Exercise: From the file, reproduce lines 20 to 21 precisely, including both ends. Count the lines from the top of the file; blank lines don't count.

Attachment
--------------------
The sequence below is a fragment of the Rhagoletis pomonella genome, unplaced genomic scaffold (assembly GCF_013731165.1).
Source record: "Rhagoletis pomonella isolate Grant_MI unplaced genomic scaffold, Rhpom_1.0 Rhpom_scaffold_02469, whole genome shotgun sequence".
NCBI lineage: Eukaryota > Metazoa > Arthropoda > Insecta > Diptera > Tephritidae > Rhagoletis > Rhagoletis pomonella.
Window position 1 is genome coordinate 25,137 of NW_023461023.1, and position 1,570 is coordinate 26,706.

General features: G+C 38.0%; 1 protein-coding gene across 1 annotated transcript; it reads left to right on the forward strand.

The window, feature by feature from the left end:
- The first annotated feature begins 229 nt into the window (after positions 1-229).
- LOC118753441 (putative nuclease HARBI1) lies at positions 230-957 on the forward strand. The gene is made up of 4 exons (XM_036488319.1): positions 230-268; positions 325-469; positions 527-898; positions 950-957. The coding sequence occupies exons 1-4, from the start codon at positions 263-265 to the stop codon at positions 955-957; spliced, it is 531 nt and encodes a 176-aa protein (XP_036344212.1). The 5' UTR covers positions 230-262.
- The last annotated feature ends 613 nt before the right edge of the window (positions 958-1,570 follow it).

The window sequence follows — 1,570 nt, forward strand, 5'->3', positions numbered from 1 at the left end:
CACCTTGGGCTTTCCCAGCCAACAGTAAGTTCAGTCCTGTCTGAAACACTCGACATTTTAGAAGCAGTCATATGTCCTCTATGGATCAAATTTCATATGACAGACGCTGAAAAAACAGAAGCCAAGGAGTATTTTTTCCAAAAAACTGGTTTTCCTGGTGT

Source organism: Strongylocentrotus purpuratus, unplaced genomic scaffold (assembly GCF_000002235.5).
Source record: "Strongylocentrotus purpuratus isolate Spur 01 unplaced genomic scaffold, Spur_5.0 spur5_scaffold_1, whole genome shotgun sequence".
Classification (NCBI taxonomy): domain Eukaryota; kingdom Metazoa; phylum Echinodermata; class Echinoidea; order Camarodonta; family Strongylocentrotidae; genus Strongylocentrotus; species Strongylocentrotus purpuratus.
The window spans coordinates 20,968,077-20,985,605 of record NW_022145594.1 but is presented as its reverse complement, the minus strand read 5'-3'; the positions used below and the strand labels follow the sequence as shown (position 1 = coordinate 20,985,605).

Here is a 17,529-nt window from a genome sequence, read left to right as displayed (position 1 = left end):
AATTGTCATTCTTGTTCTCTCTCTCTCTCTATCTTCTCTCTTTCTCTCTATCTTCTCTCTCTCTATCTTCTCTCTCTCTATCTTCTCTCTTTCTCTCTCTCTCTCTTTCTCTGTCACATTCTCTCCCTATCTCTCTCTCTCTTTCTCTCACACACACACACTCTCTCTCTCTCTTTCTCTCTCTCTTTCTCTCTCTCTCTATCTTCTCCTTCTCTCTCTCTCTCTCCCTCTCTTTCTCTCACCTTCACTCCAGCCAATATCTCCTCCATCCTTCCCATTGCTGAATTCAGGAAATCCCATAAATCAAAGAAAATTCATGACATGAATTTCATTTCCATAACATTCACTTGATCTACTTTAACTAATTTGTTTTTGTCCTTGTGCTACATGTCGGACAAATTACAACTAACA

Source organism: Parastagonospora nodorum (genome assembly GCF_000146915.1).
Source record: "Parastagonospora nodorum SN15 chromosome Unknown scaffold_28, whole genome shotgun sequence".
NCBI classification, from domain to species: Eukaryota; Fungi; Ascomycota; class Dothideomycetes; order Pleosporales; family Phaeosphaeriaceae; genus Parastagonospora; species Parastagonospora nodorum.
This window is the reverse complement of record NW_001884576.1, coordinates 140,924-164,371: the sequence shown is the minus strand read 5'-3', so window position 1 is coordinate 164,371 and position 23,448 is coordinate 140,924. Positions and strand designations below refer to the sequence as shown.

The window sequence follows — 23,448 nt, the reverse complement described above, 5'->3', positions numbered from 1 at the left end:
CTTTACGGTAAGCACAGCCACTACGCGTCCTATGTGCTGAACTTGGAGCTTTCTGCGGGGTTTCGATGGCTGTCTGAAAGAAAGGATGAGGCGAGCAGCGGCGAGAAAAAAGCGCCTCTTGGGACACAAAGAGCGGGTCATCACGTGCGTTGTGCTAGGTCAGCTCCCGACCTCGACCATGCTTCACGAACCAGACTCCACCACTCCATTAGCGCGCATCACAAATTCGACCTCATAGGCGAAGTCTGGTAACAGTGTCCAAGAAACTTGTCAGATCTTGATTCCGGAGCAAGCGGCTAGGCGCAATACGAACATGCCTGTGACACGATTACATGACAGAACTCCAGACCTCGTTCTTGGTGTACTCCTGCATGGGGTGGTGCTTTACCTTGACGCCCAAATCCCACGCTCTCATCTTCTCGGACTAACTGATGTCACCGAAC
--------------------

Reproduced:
NCBI classification, from domain to species: Eukaryota; Fungi; Ascomycota; class Dothideomycetes; order Pleosporales; family Phaeosphaeriaceae; genus Parastagonospora; species Parastagonospora nodorum.
This window is the reverse complement of record NW_001884576.1, coordinates 140,924-164,371: the sequence shown is the minus strand read 5'-3', so window position 1 is coordinate 164,371 and position 23,448 is coordinate 140,924. Positions and strand designations below refer to the sequence as shown.